I hear a car door slam and tires screech. A dust cloud of exhaust, gasoline, burnt rubber fills the air around me and makes the cuts on my face and head seem to sting more sharply. Then the car is gone—tail lights, a turn, then gone—and I’m left lying on the ground bleeding and beaten, still clutching my guitar case like an idiot.
For a long moment there’s nothing. Only the sound of my own breathing, heavy and fast. It’s cool enough that I can faintly see my breath rising in the streetlamps.
I sit up.
People begin to stir on the periphery, trickling out from apartment buildings and gangways, mumblings and whispers. I don’t look, but start to see blurry human shapes in the corners of my eyes.
“That boy just got his ass whooped!” I hear from behind me, and wince. My head feels like a jar of bees and my glasses have been knocked off somewhere, making it difficult to figure out exactly the scene unfolding around me. I squint and gingerly look from side to side.
There are eight, maybe 10 people gathered around, none closer than 10 or 12 feet away. They’re just standing in a few different clusters, talking amongst themselves. No one makes a move toward me. Fucking bystanders.
I finally release my grip on the handle of the guitar case, stiff fingers reluctant and aching, and leave it resting on the ground beside me. Then, turning my head to the opposite side, I let loose a big bloody glob of spit that splatters satisfyingly on the street.
“We called the police,” I hear a woman shout from a window two stories up.
I glance around the ground hoping to spot my glasses, but don’t see them. For half a second I think of standing, but as soon as I begin to summon the strength a wave of pain radiates across my skull that makes me stop and catch my breath. Temporarily I abandon any thoughts of rising and settle into an inventory of what hurts.
Though shaken, I think I’m mostly alright. My mouth’s busted up, but I’ve got all my teeth. My head, covered with bumps and nicks, hurts pretty good—particularly behind my right ear, where I think he must have first hit me—but I don’t think I’m concussed. There’s a cut on the bridge of my nose, and my left hand and wrist are sore and scraped up from some combination of fending off blows and bracing my fall. But nothing’s broken.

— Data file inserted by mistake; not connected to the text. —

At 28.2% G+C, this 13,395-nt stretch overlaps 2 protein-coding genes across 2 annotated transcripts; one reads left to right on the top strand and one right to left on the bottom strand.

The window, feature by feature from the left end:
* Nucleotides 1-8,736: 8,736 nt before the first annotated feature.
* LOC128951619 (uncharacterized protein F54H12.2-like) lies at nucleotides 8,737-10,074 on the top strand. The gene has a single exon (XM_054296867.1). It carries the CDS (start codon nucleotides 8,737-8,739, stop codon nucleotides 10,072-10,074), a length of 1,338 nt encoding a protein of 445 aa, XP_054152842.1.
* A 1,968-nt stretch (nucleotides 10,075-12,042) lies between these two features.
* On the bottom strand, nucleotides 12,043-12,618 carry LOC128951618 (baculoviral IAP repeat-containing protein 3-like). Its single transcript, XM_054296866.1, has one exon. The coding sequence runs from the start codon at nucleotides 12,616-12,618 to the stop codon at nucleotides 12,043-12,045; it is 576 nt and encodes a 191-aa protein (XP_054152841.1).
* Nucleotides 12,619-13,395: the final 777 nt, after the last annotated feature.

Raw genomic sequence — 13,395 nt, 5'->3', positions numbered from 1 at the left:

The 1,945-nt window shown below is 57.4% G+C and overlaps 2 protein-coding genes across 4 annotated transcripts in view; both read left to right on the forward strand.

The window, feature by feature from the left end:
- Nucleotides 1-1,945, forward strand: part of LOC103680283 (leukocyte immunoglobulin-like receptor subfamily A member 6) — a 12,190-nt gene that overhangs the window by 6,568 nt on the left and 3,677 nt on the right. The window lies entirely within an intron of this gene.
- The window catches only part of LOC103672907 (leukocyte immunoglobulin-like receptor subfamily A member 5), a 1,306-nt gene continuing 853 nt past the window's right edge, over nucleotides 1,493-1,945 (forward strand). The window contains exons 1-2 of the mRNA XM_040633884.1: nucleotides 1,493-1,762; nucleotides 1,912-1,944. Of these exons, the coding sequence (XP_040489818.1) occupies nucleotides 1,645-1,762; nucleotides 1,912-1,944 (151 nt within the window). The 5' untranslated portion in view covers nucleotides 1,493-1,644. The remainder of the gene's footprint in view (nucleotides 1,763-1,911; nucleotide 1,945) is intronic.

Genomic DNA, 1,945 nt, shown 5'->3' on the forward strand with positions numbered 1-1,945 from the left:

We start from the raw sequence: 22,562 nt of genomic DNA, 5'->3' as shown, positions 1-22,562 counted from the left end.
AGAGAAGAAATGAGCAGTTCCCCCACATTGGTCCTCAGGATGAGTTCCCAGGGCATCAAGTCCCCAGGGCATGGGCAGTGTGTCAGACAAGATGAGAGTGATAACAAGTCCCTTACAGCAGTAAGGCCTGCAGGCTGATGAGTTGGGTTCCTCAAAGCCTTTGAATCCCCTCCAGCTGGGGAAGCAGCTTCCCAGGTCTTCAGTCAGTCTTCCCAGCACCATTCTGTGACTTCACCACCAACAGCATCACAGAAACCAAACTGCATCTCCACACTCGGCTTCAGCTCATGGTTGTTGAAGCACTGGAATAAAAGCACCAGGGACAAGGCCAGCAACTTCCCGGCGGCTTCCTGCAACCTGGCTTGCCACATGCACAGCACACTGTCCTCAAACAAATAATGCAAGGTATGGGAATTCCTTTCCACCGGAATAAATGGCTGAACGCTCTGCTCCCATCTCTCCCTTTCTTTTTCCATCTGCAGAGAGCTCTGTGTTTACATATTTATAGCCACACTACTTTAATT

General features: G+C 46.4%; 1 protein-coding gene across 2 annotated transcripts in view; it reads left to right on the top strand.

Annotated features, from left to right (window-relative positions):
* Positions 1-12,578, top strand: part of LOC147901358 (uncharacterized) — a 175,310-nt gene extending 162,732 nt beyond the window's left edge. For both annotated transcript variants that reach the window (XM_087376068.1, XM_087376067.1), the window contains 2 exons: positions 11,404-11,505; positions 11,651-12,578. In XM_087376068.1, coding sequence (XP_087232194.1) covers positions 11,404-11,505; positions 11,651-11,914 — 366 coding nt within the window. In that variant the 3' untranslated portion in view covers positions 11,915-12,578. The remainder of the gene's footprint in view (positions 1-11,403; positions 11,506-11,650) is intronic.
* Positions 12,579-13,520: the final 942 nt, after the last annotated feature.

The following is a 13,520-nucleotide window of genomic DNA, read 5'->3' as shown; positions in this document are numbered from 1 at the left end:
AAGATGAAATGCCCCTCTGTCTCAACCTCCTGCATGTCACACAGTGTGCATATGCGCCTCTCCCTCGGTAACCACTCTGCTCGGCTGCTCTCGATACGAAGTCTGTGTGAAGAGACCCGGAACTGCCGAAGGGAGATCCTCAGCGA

The guitar should be fine but I want to see it. Something could have happened in all the commotion and jostling. I reach over, undo the latches on the case, and lift the lid. There it is, just as it should be, and a rush of relief rolls over me. I close it back up.
I get the sense that more people are joining the onlookers already on the scene. I’m aware of increased chatter and commotion, but everyone is still keeping their distance. I don’t know quite what to do. I want to find my glasses, but don’t want to crawl around on the ground in front of the gathered spectators searching for them.
I decide to crawl a few feet to the curb and sit down there, then grab the guitar case and pull it over right beside me. I reach into my pocket for a bent up, nearly empty pack of cigarettes, and light one up. It stings like hell the minute the cigarette hits my busted, swollen lower lip. I try to shove it in the corner of my mouth. It hurts there too, but maybe a little less, and I commence with the smoking.
I just need to take a minute to sit and get my head together.
It’s quite a fucking life, this. In some twisted way, what pisses me off the most is I don’t think the guy even took anything. He didn’t ask for my wallet until about halfway through, and it seemed like an afterthought. I was holding the guitar with one hand and trying to keep from being punched in the mouth again with the other, so I couldn’t reach for my wallet just then and told him to take it. But I don’t remember him ever reaching for it.
I check my pockets and find the wallet’s still there. Keys, cigarettes, lighter… and I’ve still got the guitar. He didn’t get the guitar. The fucking guy just kicked my ass and split.
It’s incomprehensible to me. If it had been a robbery it would be easier for me to get my head around. Some desperate guy driven to desperate measures by desperate economic circumstances… that would almost satisfy as a justification and make some kind of cosmic sense. But this wasn’t anything like that. This was random aggression, bad mojo, senseless violence. This guy beat the shit out of me for no reason.
That’s when the police car comes rolling slowly up the street with the blue lights going. It stops a few feet from where I’m sitting on the curb.